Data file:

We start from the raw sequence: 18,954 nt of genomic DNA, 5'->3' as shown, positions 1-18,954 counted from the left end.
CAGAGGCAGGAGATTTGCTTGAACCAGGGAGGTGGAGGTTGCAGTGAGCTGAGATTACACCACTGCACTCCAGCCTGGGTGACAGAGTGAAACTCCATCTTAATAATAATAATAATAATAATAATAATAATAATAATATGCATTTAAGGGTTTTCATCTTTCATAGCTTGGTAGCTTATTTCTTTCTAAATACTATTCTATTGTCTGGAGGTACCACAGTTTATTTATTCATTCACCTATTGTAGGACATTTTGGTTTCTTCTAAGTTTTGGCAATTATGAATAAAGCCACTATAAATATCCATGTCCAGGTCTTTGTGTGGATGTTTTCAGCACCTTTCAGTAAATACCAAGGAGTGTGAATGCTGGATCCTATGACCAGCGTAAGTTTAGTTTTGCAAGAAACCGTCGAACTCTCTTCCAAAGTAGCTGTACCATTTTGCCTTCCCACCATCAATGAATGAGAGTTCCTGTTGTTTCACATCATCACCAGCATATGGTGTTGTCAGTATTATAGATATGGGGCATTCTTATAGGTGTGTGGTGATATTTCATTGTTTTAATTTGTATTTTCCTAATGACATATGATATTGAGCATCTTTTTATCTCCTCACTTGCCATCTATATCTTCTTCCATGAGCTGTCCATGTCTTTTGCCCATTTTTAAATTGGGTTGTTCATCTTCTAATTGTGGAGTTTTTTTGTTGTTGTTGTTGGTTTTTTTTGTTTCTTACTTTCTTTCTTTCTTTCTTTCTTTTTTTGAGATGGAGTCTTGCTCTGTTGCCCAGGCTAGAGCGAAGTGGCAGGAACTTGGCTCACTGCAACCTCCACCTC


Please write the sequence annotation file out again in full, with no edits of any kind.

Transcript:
We start from the raw sequence: 18,954 nt of genomic DNA, 5'->3' as shown, positions 1-18,954 counted from the left end.
CAGAGGCAGGAGATTTGCTTGAACCAGGGAGGTGGAGGTTGCAGTGAGCTGAGATTACACCACTGCACTCCAGCCTGGGTGACAGAGTGAAACTCCATCTTAATAATAATAATAATAATAATAATAATAATAATAATATGCATTTAAGGGTTTTCATCTTTCATAGCTTGGTAGCTTATTTCTTTCTAAATACTATTCTATTGTCTGGAGGTACCACAGTTTATTTATTCATTCACCTATTGTAGGACATTTTGGTTTCTTCTAAGTTTTGGCAATTATGAATAAAGCCACTATAAATATCCATGTCCAGGTCTTTGTGTGGATGTTTTCAGCACCTTTCAGTAAATACCAAGGAGTGTGAATGCTGGATCCTATGACCAGCGTAAGTTTAGTTTTGCAAGAAACCGTCGAACTCTCTTCCAAAGTAGCTGTACCATTTTGCCTTCCCACCATCAATGAATGAGAGTTCCTGTTGTTTCACATCATCACCAGCATATGGTGTTGTCAGTATTATAGATATGGGGCATTCTTATAGGTGTGTGGTGATATTTCATTGTTTTAATTTGTATTTTCCTAATGACATATGATATTGAGCATCTTTTTATCTCCTCACTTGCCATCTATATCTTCTTCCATGAGCTGTCCATGTCTTTTGCCCATTTTTAAATTGGGTTGTTCATCTTCTAATTGTGGAGTTTTTTTGTTGTTGTTGTTGGTTTTTTTTGTTTCTTACTTTCTTTCTTTCTTTCTTTCTTTTTTTGAGATGGAGTCTTGCTCTGTTGCCCAGGCTAGAGCGAAGTGGCAGGAACTTGGCTCACTGCAACCTCCACCTC